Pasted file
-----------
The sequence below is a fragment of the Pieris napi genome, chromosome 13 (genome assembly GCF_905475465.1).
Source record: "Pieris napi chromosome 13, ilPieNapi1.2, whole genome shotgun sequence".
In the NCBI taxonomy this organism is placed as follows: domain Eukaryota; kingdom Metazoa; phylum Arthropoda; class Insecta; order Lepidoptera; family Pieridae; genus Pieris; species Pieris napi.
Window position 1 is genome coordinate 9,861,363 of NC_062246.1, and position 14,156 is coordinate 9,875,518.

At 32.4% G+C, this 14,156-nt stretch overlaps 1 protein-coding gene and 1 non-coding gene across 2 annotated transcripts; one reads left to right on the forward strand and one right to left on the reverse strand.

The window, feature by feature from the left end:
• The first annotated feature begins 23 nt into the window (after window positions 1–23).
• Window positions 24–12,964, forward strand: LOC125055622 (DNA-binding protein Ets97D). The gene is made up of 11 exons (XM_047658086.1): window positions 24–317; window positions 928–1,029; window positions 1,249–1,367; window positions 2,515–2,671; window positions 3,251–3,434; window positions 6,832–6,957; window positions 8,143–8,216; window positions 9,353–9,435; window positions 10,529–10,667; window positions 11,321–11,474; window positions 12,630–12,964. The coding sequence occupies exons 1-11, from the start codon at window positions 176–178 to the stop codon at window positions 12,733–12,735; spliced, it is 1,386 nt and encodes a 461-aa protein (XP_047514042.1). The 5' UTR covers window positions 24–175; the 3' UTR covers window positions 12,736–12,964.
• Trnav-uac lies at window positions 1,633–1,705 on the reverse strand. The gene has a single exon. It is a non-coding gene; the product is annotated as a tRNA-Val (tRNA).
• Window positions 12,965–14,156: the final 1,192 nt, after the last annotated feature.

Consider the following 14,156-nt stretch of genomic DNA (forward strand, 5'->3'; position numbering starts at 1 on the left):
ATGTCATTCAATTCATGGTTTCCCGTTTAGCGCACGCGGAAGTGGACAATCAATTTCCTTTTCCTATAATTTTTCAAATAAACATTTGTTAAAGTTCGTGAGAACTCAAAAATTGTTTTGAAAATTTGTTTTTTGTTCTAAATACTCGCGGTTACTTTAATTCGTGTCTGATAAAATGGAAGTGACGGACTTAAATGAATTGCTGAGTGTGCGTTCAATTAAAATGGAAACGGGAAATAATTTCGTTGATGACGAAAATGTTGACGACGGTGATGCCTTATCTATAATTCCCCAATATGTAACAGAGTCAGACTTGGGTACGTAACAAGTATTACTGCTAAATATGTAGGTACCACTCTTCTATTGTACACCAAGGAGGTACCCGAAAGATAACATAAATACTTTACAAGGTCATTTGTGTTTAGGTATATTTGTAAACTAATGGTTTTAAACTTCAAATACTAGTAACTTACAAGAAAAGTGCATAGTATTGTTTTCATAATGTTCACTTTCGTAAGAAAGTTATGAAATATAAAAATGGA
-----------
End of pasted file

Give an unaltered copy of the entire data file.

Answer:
The sequence below is a fragment of the Pieris napi genome, chromosome 13 (genome assembly GCF_905475465.1).
Source record: "Pieris napi chromosome 13, ilPieNapi1.2, whole genome shotgun sequence".
In the NCBI taxonomy this organism is placed as follows: domain Eukaryota; kingdom Metazoa; phylum Arthropoda; class Insecta; order Lepidoptera; family Pieridae; genus Pieris; species Pieris napi.
Window position 1 is genome coordinate 9,861,363 of NC_062246.1, and position 14,156 is coordinate 9,875,518.

At 32.4% G+C, this 14,156-nt stretch overlaps 1 protein-coding gene and 1 non-coding gene across 2 annotated transcripts; one reads left to right on the forward strand and one right to left on the reverse strand.

The window, feature by feature from the left end:
• The first annotated feature begins 23 nt into the window (after window positions 1–23).
• Window positions 24–12,964, forward strand: LOC125055622 (DNA-binding protein Ets97D). The gene is made up of 11 exons (XM_047658086.1): window positions 24–317; window positions 928–1,029; window positions 1,249–1,367; window positions 2,515–2,671; window positions 3,251–3,434; window positions 6,832–6,957; window positions 8,143–8,216; window positions 9,353–9,435; window positions 10,529–10,667; window positions 11,321–11,474; window positions 12,630–12,964. The coding sequence occupies exons 1-11, from the start codon at window positions 176–178 to the stop codon at window positions 12,733–12,735; spliced, it is 1,386 nt and encodes a 461-aa protein (XP_047514042.1). The 5' UTR covers window positions 24–175; the 3' UTR covers window positions 12,736–12,964.
• Trnav-uac lies at window positions 1,633–1,705 on the reverse strand. The gene has a single exon. It is a non-coding gene; the product is annotated as a tRNA-Val (tRNA).
• Window positions 12,965–14,156: the final 1,192 nt, after the last annotated feature.

Consider the following 14,156-nt stretch of genomic DNA (forward strand, 5'->3'; position numbering starts at 1 on the left):
ATGTCATTCAATTCATGGTTTCCCGTTTAGCGCACGCGGAAGTGGACAATCAATTTCCTTTTCCTATAATTTTTCAAATAAACATTTGTTAAAGTTCGTGAGAACTCAAAAATTGTTTTGAAAATTTGTTTTTTGTTCTAAATACTCGCGGTTACTTTAATTCGTGTCTGATAAAATGGAAGTGACGGACTTAAATGAATTGCTGAGTGTGCGTTCAATTAAAATGGAAACGGGAAATAATTTCGTTGATGACGAAAATGTTGACGACGGTGATGCCTTATCTATAATTCCCCAATATGTAACAGAGTCAGACTTGGGTACGTAACAAGTATTACTGCTAAATATGTAGGTACCACTCTTCTATTGTACACCAAGGAGGTACCCGAAAGATAACATAAATACTTTACAAGGTCATTTGTGTTTAGGTATATTTGTAAACTAATGGTTTTAAACTTCAAATACTAGTAACTTACAAGAAAAGTGCATAGTATTGTTTTCATAATGTTCACTTTCGTAAGAAAGTTATGAAATATAAAAATGGA